Every vehicle contains a suspension system that works as a linkage between the wheels and the chassis of the vehicle. The prime role of a suspension system in maintaining vehicle stability, reducing wear and tear on tires, and promoting passenger comfort makes it imperative from the perspective of steering stability and mobility of the vehicle.
We’ve seen the advancement of various technologies over the years, continuing to debut new types of vehicle suspension under increasingly advanced circumstances. However, with the introduction of simply even more brand-new vehicles, you might particularly notice the new talk about their cars featuring double wishbone suspension.
But what’s a double wishbone suspension? Should you also have one in your vehicle? Before you decide, check the advantages and disadvantages of double wishbone suspension here.
At A Glance
What is a Double Wishbone Suspension System?
So, what’s actually a double wishbone suspension? Well, technically an independent suspension design, the double wishbone suspension, is structured for automobiles using two wishbone-shaped arms at the front and rear of the car to locate the wheel.
Each wishbone or arm features two mounting points to the chassis and one joint in the knuckle. The shock absorber and coil spring are attached to the wishbones to control vertical movement.
Developed over a century ago for automobiles, the double wishbone suspension has become used to facilitate the driving experience on difficult roads. Since it’s structured based on an independent suspension design, meaning that each wheel has a separate suspension, and thus a single impression on bumpy roads primarily affects the wheel contact.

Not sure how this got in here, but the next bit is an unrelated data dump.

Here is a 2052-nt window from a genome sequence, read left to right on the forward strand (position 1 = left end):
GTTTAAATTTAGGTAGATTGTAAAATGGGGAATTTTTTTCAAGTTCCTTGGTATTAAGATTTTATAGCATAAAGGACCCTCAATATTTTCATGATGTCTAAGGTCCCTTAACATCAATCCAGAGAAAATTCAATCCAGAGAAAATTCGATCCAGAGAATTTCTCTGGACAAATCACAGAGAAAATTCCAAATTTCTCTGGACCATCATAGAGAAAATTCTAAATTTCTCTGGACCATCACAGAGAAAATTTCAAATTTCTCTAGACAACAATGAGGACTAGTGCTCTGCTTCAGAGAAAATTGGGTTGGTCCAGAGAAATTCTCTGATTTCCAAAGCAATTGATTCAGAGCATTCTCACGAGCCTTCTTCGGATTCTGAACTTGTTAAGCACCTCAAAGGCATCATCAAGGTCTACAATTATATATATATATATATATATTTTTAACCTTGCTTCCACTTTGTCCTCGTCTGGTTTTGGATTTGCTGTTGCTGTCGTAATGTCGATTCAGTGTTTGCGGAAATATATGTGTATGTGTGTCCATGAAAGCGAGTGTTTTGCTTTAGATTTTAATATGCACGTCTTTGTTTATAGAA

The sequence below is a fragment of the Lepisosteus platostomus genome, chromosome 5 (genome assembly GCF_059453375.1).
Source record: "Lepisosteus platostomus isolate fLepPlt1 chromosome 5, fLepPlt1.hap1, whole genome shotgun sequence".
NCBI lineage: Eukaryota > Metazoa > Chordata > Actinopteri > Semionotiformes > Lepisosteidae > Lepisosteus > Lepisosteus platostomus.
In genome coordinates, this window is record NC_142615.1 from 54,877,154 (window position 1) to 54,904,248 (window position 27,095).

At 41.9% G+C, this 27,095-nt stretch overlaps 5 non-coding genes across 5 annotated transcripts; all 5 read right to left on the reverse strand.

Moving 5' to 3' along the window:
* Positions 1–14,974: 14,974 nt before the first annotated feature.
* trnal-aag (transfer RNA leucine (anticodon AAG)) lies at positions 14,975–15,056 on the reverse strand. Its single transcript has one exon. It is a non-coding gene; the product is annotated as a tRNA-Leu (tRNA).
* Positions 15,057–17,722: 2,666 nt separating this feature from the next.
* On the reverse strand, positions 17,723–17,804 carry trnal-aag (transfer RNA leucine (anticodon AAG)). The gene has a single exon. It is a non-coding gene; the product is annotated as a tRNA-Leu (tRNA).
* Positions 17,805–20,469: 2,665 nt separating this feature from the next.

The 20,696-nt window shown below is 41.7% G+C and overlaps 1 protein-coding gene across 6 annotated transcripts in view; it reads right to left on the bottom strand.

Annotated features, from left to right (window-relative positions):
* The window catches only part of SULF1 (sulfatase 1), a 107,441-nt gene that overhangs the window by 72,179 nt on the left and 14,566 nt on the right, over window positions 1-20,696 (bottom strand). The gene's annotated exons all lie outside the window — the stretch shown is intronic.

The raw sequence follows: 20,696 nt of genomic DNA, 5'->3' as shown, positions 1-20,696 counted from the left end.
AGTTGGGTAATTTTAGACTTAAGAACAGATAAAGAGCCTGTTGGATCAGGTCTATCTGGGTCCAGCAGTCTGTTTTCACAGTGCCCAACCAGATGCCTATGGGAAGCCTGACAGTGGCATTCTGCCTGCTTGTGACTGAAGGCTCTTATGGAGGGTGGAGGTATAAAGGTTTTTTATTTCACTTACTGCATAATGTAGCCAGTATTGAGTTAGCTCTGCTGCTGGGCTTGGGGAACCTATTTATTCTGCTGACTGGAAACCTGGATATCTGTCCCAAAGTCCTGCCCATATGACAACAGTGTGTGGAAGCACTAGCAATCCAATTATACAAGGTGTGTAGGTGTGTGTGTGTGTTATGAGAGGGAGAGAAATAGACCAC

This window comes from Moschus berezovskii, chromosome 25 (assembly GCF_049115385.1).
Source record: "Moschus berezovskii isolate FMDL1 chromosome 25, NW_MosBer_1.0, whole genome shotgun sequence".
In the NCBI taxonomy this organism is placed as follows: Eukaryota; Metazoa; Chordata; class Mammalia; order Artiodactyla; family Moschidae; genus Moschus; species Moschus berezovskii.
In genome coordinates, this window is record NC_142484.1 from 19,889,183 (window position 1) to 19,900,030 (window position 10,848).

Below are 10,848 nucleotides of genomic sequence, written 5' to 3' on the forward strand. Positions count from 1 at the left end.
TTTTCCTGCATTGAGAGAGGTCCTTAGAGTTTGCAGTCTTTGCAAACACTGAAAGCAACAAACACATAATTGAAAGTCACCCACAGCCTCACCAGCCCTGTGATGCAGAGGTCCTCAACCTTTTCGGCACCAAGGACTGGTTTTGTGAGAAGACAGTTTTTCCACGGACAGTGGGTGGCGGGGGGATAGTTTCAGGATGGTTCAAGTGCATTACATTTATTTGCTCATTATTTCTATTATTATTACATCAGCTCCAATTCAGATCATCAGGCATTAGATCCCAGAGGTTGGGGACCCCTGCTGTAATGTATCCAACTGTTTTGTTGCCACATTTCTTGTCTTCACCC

How Double Wishbone Suspension Works
Once again, before we head to the later discussion, let’s explain how the double wishbone suspension system works. The double wishbone suspension is sometimes referred to as “double arms.” The upper arm is usually not much shorter to create negative camber for jouncing (rising), as this arrangement is usually called an “SLA” or “short long arms” suspension.
When the car is in a turn, body roll results in positive camber gain on the lightly loaded inside wheel, while the heavily loaded outside wheel loses significant camber.
Between the top two ends of the arms is a knuckle. The knuckle contains a central point for rotational movement. The kingpin of older models is utilized in a horizontal motion, while rubber or grunion bushings are employed for vertical sliding purposes.
As the sprocket rises, the push rod (the typical mobile arrangement) pivots along both sides of the inside spring via a spindle or pivoting system, whereas the different method has a gear (i.e. the unfolding arrangement) that will pull on the rod during bump travel, and the rod must be attached to the upright at a slight angle downward.
Advantages And Disadvantages Of Double Wishbone Suspension
What are the positive and negative aspects of a double wishbone suspension system? Now we are able to count those because the time has come to do so. The advantages and disadvantages are laid out separately for you below.
Yes, there are some real-life advantages that have kept double wishbone suspension systems on the list of choices. Check those advantages below:
- Excellent Handling
The primary advantage of a double wishbone suspension is that introduction of negative camber enhances the stability characteristics of the automobile as the outside tires maintain greater contact with the road. This steadies the vehicle, too, while enhancing handling.
- Better Stability
The double-suspension system is firmer and more rigid than other suspension systems, so the process of adjusting the suspension and maintaining its alignment is remarkably easy even when you’re applying a lot of force.